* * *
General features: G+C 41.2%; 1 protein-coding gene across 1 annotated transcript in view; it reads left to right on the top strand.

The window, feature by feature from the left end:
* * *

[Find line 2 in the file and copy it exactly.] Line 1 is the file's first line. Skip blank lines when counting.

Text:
The window, feature by feature from the left end: